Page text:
It’s an anthology film, a pilot for a proposed horror series for U.S. cable TV to follow in the rotting footsteps of Tales from the Crypt, or Rod Serling’s Night Gallery, where a host introduces a different horror story each week. But whereas those earlier series I mentioned had the Crypt Keeper and Rod Serling doing the honours via a storybook or wandering around a darkened art gallery, Body Bag’s gimmick was going to be a ghoulish Coroner telling a story about the corpse he was dealing with and how it came to be in the morgue. The attendant was played by Carpenter himself, hamming it up to a level that would’ve made Vincent Price blush.

There are three stories – all unconnected, two directed by Carpenter, the final one by Hooper.

The Gas Station: It’s Anne’s first night on the night shift at a gas station just outside Haddonfield (familiar to fans as the setting for Carpenter’s Halloween). She is warned by Bill, her co-worker, not to leave her booth without the key because it’ll lock behind her and she’ll be unable to get back in. Not only that, but there’s a serial killer on the loose, having escaped from a local mental institution.

It’s the ideal setting for Carpenter to ramp up the tension which is his trademark, backed with his unsettling synth score giving a sense of foreboding, as each customer who arrives could well be the escaped maniac – among the customers is Nightmare on Elm Street director Wes Craven in a cameo.

Of course, Anne gets locked out and of course the serial killer shows up and there’s a prolonged chase through the deserted workshops. It’s surprising who the serial killer actually is, though. When the clue is given, you can’t help but feel that sinking feeling in your stomach.

Hair: More comedic than the first segment, Richard is a middle-aged man whose biggest mortal fear is upon him. Horror of horrors, he’s losing his hair – and no amount of hairspray, combovers, dye or even toupees will stop it. However, there is a miracle cure at the office of the mysterious Dr Lock. After his treatment, Richard finds his hair growing uncontrollably, at a rate he can’t keep up with. And it’s spreading. A hair he cuts off his tongue actually screams – and under a magnifying glass, it’s seen to be a serpent-like being.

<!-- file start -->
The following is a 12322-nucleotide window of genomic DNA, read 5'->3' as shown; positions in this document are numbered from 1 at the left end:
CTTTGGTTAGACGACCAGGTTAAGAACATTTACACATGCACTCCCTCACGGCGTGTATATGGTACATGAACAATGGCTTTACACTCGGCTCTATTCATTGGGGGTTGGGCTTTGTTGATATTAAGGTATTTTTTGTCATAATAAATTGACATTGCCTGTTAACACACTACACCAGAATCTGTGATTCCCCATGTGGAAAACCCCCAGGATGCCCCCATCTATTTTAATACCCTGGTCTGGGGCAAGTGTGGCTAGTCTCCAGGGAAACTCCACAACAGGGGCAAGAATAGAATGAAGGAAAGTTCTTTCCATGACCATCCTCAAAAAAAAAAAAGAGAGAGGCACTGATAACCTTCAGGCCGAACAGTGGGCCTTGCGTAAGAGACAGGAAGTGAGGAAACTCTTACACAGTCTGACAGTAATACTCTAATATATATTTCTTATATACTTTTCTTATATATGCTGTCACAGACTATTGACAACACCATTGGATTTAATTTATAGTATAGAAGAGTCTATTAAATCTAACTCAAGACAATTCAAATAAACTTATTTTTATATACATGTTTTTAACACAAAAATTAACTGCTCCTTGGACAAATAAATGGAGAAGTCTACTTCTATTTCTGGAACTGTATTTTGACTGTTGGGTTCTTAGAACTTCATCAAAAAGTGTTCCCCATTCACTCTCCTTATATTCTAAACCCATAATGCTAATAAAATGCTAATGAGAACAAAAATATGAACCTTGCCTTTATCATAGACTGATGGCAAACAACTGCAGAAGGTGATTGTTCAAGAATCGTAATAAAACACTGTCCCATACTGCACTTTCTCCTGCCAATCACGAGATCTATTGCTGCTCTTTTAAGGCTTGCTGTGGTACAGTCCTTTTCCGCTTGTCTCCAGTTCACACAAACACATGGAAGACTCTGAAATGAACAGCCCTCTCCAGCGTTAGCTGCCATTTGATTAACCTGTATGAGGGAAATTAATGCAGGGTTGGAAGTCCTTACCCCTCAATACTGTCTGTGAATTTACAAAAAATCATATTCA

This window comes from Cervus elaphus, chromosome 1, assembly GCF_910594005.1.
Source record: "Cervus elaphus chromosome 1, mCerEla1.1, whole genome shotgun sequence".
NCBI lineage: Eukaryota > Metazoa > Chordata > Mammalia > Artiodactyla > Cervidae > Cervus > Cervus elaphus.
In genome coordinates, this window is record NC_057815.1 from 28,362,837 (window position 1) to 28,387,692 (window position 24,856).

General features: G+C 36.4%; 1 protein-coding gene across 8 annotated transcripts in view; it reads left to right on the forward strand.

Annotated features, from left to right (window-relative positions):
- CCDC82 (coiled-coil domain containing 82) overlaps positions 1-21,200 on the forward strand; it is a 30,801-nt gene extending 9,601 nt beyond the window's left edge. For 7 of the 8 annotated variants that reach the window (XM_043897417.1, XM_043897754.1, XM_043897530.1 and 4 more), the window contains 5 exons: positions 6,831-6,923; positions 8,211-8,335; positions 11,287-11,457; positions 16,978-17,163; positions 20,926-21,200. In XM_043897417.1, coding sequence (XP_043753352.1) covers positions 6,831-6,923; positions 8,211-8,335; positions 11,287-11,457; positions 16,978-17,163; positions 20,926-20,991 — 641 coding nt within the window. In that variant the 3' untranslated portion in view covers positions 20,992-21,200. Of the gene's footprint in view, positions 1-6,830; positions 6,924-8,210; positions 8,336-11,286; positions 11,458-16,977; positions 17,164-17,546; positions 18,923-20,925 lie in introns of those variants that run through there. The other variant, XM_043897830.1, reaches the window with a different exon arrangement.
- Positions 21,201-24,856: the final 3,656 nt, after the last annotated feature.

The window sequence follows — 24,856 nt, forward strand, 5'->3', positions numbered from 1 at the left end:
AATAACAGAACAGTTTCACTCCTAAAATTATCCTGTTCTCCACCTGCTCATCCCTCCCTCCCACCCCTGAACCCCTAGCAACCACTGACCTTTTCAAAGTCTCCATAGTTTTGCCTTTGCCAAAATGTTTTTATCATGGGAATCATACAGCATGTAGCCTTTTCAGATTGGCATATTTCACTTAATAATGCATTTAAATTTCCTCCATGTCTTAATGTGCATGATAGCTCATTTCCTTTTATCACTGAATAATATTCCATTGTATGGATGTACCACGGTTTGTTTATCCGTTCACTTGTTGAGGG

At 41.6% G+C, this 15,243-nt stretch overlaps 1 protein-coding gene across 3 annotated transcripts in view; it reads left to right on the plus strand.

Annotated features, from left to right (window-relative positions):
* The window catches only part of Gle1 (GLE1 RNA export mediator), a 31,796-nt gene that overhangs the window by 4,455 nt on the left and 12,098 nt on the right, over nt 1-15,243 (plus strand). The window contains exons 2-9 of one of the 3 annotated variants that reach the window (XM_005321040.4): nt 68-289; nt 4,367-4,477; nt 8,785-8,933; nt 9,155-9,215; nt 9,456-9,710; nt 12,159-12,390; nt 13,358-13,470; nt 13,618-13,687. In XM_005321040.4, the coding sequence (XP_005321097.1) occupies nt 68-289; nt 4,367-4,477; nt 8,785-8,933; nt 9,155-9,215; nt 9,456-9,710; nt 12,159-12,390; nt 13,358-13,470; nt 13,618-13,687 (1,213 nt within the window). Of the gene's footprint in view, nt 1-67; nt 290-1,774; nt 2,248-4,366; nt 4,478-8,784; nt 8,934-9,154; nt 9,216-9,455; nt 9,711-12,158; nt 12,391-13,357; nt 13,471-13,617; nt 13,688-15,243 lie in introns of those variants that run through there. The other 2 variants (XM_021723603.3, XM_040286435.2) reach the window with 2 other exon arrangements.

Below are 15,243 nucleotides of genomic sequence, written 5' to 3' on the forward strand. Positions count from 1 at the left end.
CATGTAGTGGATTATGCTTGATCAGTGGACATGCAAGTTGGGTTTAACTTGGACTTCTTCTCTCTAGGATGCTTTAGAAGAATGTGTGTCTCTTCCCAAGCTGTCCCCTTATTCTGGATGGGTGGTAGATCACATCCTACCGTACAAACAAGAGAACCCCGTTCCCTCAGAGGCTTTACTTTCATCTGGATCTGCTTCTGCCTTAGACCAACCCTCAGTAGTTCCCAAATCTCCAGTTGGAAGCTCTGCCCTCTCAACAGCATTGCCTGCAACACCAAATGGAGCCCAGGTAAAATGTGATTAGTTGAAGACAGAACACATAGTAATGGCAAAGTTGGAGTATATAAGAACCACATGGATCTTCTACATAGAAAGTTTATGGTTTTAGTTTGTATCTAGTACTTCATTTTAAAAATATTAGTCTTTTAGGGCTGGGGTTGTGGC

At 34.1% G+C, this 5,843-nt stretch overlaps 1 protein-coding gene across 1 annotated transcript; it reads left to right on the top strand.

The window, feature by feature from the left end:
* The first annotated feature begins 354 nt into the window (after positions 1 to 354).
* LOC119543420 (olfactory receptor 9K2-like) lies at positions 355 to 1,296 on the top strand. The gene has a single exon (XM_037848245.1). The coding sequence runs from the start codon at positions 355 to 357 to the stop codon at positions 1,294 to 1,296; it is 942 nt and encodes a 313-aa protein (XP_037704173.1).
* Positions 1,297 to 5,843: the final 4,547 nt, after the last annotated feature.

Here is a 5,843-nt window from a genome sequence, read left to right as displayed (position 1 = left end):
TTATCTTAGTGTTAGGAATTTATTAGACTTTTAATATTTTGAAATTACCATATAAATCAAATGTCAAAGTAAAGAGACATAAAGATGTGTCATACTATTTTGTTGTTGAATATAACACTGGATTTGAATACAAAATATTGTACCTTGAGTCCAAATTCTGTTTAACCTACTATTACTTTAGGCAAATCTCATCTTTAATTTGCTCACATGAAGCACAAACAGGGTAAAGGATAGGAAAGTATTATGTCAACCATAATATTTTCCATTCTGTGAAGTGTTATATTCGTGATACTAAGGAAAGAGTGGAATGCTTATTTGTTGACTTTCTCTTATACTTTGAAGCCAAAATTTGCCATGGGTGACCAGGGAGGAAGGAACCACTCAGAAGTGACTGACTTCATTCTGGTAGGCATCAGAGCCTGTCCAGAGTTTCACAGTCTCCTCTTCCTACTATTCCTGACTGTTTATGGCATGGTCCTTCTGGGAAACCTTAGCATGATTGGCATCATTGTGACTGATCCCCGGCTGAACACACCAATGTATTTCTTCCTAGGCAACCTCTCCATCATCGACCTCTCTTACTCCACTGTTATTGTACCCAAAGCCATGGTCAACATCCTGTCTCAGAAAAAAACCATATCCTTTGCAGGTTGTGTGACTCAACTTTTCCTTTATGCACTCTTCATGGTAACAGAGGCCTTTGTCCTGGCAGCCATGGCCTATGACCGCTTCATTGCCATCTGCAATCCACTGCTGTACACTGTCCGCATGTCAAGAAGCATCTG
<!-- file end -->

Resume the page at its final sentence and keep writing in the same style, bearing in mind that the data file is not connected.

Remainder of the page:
Becoming sicker and more run down by the hour, he approaches Lock for help, he finds himself a prisoner. Lock and his nurse are aliens, preying on narcissistic humans to host their kind. The invasion has already started.

The Eye: Leave it to Tobe Hooper to deliver the final flourish. Brent Matthews is a baseball player on the cusp of a glittering career when he loses his eye in a car crash. He takes up the offer of experimental surgery to have an eye transplanted. When he leaves the hospital, he starts having nightmares about killing women. Turns out his new eye came from an executed convicted serial killer and necrophiliac who murdered several women and had sex with their bodies. It seems the spirit of the killer is possessing Matthews and is eager to go on another killing spree – starting with Matthews’ wife.

In a moment of sanity, Matthews regains control but realises that it’s only a matter of time before the killer takes control again, so he stabs the eye with garden scissors – and unfortunately, dies.

Well, did you expect a happy ending from Hooper?

 

 

Copyright © 2010 - 2019 Robin Pierce. All Rights reserved.